Champions stories

As a grassroots campaign, we encourage our Champions to speak up about their views on mental health stigma, in their own voices.

Feargal

Early next year will be the second anniversary of the death of my good friend John who sadly lost his life to suicide. When I think of John, which I do often as we met through our shared love of music I think of one of most generous, funniest and nicest people I have had the privilege to know and call a friend. And although our 20 year friendship was for the most part long distance, he was from Newcastle in England and I’m here in Derry I miss him.

In the months before John’s passing we hadn’t been in touch as often, I’d decided to come off Facebook because honestly it wasn't good for my wellbeing so I didn’t have the regular updates from him, life got in the way. And when I found out he was gone I was floored.

I don’t know too much around the circumstances about John’s passing but from talking with mutual friends it would seem for a period of time he was not himself, but he always had a smile or a quick witted response. Being geographically distant I wasn’t there to see any  warning signs, then again as with a lot of men they/we don’t always talk about or show how we feel.

Part of the problem with us men is that there is the perception that if we admit we are having difficulty coping we are weak, less masculine or any other range of subjective adjectives, essentially we self stigmatise and label ourselves. So here’s the thing, we all know we need to challenge the stigma that stops people from talking about their mental health or getting the help or support they need. And we can do this by educating and informing other people and ourselves of the facts about mental illness, we can help reduce the level of stigma and self stigma, because the truth is, it’s ok not to feel ok and it’s ok to ask for help.

A few weeks ago the website thedetail.tv published an article on the need for a Suicide Prevention Strategy it provided some shocking statistics. For example records available from 1970 up to the end of June 2017 show that the total number of people known to have taken their own lives has now reached 8,158. And out of 297 deaths by suicide recorded last year the Northern Ireland Statistics and Research Agency (NISRA) data confirms that 221 male and 76 female lives lost. Any life lost is one too many, but that nearly 3 males are losing their lives for each female life lost to suicide shows there is so much work to be done to get us men to talk.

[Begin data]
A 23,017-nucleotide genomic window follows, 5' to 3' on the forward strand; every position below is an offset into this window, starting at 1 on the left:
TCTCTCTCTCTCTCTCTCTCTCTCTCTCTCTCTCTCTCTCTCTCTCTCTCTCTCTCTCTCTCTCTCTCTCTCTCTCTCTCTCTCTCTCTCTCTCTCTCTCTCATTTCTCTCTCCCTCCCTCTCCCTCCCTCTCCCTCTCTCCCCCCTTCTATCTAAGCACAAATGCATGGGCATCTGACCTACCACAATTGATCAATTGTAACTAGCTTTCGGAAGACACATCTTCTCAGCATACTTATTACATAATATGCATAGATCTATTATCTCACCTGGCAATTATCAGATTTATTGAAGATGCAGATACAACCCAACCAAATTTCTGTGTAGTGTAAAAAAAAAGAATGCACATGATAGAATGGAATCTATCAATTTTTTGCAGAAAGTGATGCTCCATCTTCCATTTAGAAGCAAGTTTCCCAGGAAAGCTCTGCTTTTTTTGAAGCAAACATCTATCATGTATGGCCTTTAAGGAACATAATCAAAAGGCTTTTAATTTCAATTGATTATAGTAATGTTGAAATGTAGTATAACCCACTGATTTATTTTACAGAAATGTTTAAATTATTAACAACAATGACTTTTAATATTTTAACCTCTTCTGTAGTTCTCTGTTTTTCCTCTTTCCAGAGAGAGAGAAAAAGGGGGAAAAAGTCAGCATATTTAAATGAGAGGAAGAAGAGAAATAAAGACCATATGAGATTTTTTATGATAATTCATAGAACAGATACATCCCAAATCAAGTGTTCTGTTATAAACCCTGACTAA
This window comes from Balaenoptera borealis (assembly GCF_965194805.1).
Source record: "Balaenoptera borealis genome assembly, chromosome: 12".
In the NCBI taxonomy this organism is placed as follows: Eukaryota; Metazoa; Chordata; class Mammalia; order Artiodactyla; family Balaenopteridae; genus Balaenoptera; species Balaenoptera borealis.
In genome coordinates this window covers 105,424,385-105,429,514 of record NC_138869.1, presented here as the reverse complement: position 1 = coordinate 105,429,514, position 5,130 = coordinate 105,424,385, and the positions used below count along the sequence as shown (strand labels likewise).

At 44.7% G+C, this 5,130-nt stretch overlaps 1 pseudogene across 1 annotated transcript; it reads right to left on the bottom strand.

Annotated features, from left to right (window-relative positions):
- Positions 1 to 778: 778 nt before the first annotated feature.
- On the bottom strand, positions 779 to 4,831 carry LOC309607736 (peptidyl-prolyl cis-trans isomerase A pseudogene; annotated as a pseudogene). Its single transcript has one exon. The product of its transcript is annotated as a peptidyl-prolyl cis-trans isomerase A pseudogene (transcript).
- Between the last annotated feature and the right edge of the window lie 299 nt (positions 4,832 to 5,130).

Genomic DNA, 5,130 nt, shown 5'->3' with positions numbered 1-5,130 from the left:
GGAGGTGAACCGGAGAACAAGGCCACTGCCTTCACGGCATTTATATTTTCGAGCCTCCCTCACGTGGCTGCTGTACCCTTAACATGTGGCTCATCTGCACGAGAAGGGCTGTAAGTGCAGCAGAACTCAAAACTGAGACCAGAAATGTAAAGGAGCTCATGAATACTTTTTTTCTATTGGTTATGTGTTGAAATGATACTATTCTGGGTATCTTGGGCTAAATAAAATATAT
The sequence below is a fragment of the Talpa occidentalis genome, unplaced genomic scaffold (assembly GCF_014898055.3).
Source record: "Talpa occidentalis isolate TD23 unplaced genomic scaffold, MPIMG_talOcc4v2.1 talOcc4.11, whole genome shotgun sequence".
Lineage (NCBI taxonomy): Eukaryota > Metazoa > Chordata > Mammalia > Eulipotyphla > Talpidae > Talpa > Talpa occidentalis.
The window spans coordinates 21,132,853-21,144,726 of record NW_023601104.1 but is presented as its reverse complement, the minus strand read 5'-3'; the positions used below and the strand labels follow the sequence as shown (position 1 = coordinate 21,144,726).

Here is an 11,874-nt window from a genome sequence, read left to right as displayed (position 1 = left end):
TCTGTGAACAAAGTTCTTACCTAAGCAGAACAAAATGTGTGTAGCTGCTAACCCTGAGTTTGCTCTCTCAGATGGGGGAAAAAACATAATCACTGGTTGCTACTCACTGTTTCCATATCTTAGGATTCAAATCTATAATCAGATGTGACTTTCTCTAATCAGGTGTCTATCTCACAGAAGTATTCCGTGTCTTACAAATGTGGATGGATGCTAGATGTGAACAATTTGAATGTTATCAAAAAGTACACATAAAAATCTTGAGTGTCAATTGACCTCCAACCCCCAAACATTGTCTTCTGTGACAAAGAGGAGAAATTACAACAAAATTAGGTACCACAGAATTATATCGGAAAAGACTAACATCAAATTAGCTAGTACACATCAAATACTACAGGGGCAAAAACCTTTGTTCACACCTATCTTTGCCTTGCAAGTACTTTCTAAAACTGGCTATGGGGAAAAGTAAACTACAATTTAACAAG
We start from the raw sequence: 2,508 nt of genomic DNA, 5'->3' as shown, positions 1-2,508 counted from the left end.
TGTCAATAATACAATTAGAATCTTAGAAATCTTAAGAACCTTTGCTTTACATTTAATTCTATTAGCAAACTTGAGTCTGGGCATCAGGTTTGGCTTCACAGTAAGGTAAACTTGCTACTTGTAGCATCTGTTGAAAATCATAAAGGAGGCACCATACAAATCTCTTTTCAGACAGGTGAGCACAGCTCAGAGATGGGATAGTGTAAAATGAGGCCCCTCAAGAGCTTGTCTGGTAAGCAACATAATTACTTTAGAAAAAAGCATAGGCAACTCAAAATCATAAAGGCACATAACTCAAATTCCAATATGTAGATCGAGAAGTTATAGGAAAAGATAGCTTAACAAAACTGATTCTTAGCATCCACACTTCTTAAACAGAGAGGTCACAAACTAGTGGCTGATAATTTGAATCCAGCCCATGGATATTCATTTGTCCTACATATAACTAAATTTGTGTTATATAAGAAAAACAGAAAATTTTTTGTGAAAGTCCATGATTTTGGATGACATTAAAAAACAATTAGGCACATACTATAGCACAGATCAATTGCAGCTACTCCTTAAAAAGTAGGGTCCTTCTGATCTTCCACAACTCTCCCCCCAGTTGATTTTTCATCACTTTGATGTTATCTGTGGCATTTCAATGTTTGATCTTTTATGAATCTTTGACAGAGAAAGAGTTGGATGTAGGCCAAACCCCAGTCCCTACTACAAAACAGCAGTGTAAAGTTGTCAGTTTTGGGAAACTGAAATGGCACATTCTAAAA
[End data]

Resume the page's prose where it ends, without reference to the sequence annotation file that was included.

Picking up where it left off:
To address the issue of suicide we need to address the stigma surrounding mental illness, it’s not just a Governmental responsibility, it’s everyone’s responsibility. The impact of John’s passing reinforced the responsibility on me as a father of three boys to talk to them and to impress on them the importance of asking for help, and not only that to be mindful of others around them. To break down and challenge stigma and to see the person not the diagnosis. Hopefully by the time my children have made me a grandfather we’ll have made massive steps forward in ending stigma & discrimination against people with a mental illness.

As I end this I’d like to leave you with a few lines from one of John’s favourite songs, ‘Immaculate’ by Francis Dunnery. As a society we’re bombarded through the media and social media by stylised idyllic images of the perfect life, the perfect family that even I as an eternal optimist balk at. This notion of perfect or immaculate is not real, nor does it reflect real life and for some when we cannot attain that illusion of perfection we can feel we have failed or are less than, when truthfully we are not. When we do not label or stigmatise ourselves or others or think of ourselves or others as less then, when we can have an open conversation about mental health without any of the associated negative baggage we will have made headway.

We can start this process with any person using three simple words, how are you?

Just be prepared to listen.

 

If only I could tell you that you are what you believe The hurting would be over and we would both be free If only you'd believe me when I said you're beautiful The images would manifest and beautiful you'd be If only I could show you what Immaculate could be The negative would perish and the positive would be If only you'd allow yourself to hear what I've just said Then pretty soon you'd realise that immaculate is sitting in your head

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